The relationship between obesity and insulin resistance, while well recognized for many years, has nonetheless been confusing since not all obese individuals have insulin resistance (1) and because insulin resistance occurs in individuals who have BMIs that are within the normal or mildly overweight categories (2).
Early attempts to understand the relationships between obesity, type 2 diabetes, and cardiovascular disease focused on the waist-to-hip ratio as a means of distinguishing those individuals who were at increased risk from those who were not (3,4). A high waist-to-hip ratio is a surrogate for masculine distribution of obesity (central obesity). Cross-sectional studies by Kissebah et al. (5) and Krotkiewski et al. (6) in the 1980s demonstrated that hypertension, hypertriglyceridemia, hyperinsulinemia, and glucose intolerance were increased in subjects with a high waist-to-hip ratio. Long-term longitudinal population-based studies of men (13.5 years) and women (12 years) in Gothenburg, Sweden, showed that the waist-to-hip ratio was a predictor of the future development of diabetes, myocardial infarction, angina pectoris, stroke, and death independent of BMI (3,4).
Technology developed in the 1990s, including computer tomography scans and MRI, made it possible to precisely measure specific adipose tissue depots such as total body adipose tissue mass, abdominal subcutaneous adipose tissue mass, visceral adipose tissue mass, and hepatic and intramuscular triglyceride content (7,8). Utilizing those techniques, many studies have examined the relationship between total adipose tissue, abdominal subcutaneous adipose tissue, and visceral adipose tissue mass and insulin resistance, the components of the metabolic syndrome, and the development of type 2 diabetes or clinical cardiovascular events (9–21).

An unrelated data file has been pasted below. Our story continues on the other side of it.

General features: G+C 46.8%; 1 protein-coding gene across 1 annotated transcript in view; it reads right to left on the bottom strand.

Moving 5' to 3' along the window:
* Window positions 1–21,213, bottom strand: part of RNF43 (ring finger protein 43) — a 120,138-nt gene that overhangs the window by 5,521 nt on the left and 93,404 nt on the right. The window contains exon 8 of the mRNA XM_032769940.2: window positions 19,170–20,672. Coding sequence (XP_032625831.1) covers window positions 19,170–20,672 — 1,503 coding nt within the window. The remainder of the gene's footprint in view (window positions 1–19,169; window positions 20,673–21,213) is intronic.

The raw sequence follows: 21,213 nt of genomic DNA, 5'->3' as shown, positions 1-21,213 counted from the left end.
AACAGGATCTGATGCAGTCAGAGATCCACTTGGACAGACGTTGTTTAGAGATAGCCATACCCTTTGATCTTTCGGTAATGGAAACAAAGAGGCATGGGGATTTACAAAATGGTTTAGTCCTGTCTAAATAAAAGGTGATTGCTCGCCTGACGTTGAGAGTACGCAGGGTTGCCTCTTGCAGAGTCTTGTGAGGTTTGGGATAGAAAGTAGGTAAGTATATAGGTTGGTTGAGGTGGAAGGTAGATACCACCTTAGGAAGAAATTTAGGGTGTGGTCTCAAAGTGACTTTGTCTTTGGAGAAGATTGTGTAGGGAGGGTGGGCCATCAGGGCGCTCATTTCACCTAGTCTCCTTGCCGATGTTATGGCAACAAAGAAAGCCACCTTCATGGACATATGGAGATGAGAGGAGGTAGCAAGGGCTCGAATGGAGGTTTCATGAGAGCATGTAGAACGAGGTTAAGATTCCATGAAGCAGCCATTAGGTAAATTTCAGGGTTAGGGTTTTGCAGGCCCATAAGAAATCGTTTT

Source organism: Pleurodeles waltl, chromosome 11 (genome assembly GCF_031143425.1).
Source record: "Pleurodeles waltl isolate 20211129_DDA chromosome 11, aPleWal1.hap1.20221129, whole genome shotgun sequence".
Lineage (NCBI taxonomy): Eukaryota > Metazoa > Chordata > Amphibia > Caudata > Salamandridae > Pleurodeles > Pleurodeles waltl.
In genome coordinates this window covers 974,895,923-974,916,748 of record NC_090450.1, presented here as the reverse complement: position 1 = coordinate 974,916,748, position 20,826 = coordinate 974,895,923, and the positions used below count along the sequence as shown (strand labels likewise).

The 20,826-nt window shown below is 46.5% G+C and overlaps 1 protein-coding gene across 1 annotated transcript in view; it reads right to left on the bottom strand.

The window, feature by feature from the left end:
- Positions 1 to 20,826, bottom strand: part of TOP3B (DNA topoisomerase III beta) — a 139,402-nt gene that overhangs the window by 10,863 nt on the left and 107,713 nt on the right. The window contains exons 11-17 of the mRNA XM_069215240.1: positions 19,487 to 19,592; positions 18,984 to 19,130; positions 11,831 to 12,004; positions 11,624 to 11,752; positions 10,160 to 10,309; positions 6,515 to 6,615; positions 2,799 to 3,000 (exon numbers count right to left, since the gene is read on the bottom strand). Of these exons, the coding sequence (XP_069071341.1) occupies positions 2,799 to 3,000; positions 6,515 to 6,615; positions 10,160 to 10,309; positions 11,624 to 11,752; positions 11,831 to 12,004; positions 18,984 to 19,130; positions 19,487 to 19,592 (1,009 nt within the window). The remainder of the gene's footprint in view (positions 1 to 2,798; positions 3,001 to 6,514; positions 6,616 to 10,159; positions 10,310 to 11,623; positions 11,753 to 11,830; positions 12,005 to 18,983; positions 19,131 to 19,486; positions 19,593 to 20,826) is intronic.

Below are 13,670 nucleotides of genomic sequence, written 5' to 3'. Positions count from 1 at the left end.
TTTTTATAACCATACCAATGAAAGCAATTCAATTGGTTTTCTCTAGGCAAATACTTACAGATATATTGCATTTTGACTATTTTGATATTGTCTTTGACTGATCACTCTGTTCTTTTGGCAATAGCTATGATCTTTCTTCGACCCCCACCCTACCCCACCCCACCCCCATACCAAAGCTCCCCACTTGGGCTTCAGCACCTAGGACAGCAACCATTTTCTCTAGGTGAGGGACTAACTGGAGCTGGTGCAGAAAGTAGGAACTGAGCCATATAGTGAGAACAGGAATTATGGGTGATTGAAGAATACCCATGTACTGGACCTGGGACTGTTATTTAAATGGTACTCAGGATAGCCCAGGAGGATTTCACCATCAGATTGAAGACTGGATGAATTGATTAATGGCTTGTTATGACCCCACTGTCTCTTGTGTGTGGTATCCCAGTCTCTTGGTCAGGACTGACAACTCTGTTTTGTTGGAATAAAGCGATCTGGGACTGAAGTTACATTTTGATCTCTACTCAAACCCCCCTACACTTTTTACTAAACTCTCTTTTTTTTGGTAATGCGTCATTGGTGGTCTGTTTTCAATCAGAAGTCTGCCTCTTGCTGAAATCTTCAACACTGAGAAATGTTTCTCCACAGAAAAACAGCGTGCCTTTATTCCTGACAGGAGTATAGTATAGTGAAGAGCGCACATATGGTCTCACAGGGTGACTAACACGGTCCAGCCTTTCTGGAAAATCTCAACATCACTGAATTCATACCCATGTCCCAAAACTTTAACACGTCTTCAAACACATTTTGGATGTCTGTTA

Despite the much smaller size of the visceral adipose tissue depot compared with the total subcutaneous adipose tissue depot or total adiposity, many investigations demonstrated that the visceral adipose tissue mass and not the subcutaneous or total adipose tissue mass was significantly correlated in multivariate analyses with insulin resistance, type 2 diabetes, and cardiovascular events (9–11,13,14,16,19,20). The hypothesis that visceral adiposity and not total adiposity was the cause of the components and clinical consequences of the metabolic syndrome has been challenged by several studies that found either that abdominal subcutaneous adipose tissue mass and not visceral adipose tissue mass was independently correlated with insulin resistance or that they were both equally correlated (8,12,17,18,21). Studies using isotopic techniques have calculated that the majority of circulating free fatty acids are derived from peripheral adipose tissue (22) and that if free fatty acids are postulated to be responsible for the insulin resistance associated with obesity, then total adiposity rather than visceral adiposity should be responsible for insulin resistance.